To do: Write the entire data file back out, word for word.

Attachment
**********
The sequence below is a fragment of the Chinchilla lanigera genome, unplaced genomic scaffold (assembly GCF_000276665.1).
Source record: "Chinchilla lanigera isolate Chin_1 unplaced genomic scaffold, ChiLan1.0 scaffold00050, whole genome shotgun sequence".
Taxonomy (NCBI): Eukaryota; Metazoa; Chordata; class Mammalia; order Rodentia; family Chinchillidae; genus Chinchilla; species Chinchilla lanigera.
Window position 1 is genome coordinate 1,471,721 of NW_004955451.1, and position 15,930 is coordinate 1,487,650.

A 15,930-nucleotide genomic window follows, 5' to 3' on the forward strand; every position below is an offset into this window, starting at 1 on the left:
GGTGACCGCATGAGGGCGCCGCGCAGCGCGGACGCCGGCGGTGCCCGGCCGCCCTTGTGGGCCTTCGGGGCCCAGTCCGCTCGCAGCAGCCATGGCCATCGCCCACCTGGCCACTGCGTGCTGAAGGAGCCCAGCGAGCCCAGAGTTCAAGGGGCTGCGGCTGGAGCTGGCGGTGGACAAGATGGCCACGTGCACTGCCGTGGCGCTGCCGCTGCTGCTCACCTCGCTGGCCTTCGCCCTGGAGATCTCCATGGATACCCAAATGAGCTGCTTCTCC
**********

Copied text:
The sequence below is a fragment of the Chinchilla lanigera genome, unplaced genomic scaffold (assembly GCF_000276665.1).
Source record: "Chinchilla lanigera isolate Chin_1 unplaced genomic scaffold, ChiLan1.0 scaffold00050, whole genome shotgun sequence".
Taxonomy (NCBI): Eukaryota; Metazoa; Chordata; class Mammalia; order Rodentia; family Chinchillidae; genus Chinchilla; species Chinchilla lanigera.
Window position 1 is genome coordinate 1,471,721 of NW_004955451.1, and position 15,930 is coordinate 1,487,650.

A 15,930-nucleotide genomic window follows, 5' to 3' on the forward strand; every position below is an offset into this window, starting at 1 on the left:
GGTGACCGCATGAGGGCGCCGCGCAGCGCGGACGCCGGCGGTGCCCGGCCGCCCTTGTGGGCCTTCGGGGCCCAGTCCGCTCGCAGCAGCCATGGCCATCGCCCACCTGGCCACTGCGTGCTGAAGGAGCCCAGCGAGCCCAGAGTTCAAGGGGCTGCGGCTGGAGCTGGCGGTGGACAAGATGGCCACGTGCACTGCCGTGGCGCTGCCGCTGCTGCTCACCTCGCTGGCCTTCGCCCTGGAGATCTCCATGGATACCCAAATGAGCTGCTTCTCC